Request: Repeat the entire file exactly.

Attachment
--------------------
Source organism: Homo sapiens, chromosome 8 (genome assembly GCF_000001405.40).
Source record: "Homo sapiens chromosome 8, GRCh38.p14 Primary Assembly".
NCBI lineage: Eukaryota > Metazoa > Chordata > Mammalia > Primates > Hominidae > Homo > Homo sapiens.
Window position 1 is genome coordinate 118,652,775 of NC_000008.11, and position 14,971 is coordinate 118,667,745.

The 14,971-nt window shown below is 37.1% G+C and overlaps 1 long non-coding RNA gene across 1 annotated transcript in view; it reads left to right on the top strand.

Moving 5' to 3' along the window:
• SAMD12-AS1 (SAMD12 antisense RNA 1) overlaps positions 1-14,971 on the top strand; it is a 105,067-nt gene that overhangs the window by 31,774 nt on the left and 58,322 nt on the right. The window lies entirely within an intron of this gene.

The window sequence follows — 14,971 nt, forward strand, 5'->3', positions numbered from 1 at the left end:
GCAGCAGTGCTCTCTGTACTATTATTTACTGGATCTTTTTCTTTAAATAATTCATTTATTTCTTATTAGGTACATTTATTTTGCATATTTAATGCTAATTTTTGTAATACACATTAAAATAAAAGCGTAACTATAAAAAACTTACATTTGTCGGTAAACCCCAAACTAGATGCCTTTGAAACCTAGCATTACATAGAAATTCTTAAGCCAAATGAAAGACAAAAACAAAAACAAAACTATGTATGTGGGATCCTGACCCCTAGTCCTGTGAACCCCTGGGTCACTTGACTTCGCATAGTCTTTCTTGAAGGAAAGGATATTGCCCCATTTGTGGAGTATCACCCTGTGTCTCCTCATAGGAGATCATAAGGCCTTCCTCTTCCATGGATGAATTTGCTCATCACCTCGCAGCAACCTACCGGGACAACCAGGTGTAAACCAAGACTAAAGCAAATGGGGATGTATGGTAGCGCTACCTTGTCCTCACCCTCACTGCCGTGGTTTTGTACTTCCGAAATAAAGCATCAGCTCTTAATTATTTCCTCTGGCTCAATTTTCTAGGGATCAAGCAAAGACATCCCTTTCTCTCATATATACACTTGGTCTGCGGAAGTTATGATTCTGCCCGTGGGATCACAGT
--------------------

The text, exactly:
Source organism: Homo sapiens, chromosome 8 (genome assembly GCF_000001405.40).
Source record: "Homo sapiens chromosome 8, GRCh38.p14 Primary Assembly".
NCBI lineage: Eukaryota > Metazoa > Chordata > Mammalia > Primates > Hominidae > Homo > Homo sapiens.
Window position 1 is genome coordinate 118,652,775 of NC_000008.11, and position 14,971 is coordinate 118,667,745.

The 14,971-nt window shown below is 37.1% G+C and overlaps 1 long non-coding RNA gene across 1 annotated transcript in view; it reads left to right on the top strand.

Moving 5' to 3' along the window:
• SAMD12-AS1 (SAMD12 antisense RNA 1) overlaps positions 1-14,971 on the top strand; it is a 105,067-nt gene that overhangs the window by 31,774 nt on the left and 58,322 nt on the right. The window lies entirely within an intron of this gene.

The window sequence follows — 14,971 nt, forward strand, 5'->3', positions numbered from 1 at the left end:
GCAGCAGTGCTCTCTGTACTATTATTTACTGGATCTTTTTCTTTAAATAATTCATTTATTTCTTATTAGGTACATTTATTTTGCATATTTAATGCTAATTTTTGTAATACACATTAAAATAAAAGCGTAACTATAAAAAACTTACATTTGTCGGTAAACCCCAAACTAGATGCCTTTGAAACCTAGCATTACATAGAAATTCTTAAGCCAAATGAAAGACAAAAACAAAAACAAAACTATGTATGTGGGATCCTGACCCCTAGTCCTGTGAACCCCTGGGTCACTTGACTTCGCATAGTCTTTCTTGAAGGAAAGGATATTGCCCCATTTGTGGAGTATCACCCTGTGTCTCCTCATAGGAGATCATAAGGCCTTCCTCTTCCATGGATGAATTTGCTCATCACCTCGCAGCAACCTACCGGGACAACCAGGTGTAAACCAAGACTAAAGCAAATGGGGATGTATGGTAGCGCTACCTTGTCCTCACCCTCACTGCCGTGGTTTTGTACTTCCGAAATAAAGCATCAGCTCTTAATTATTTCCTCTGGCTCAATTTTCTAGGGATCAAGCAAAGACATCCCTTTCTCTCATATATACACTTGGTCTGCGGAAGTTATGATTCTGCCCGTGGGATCACAGT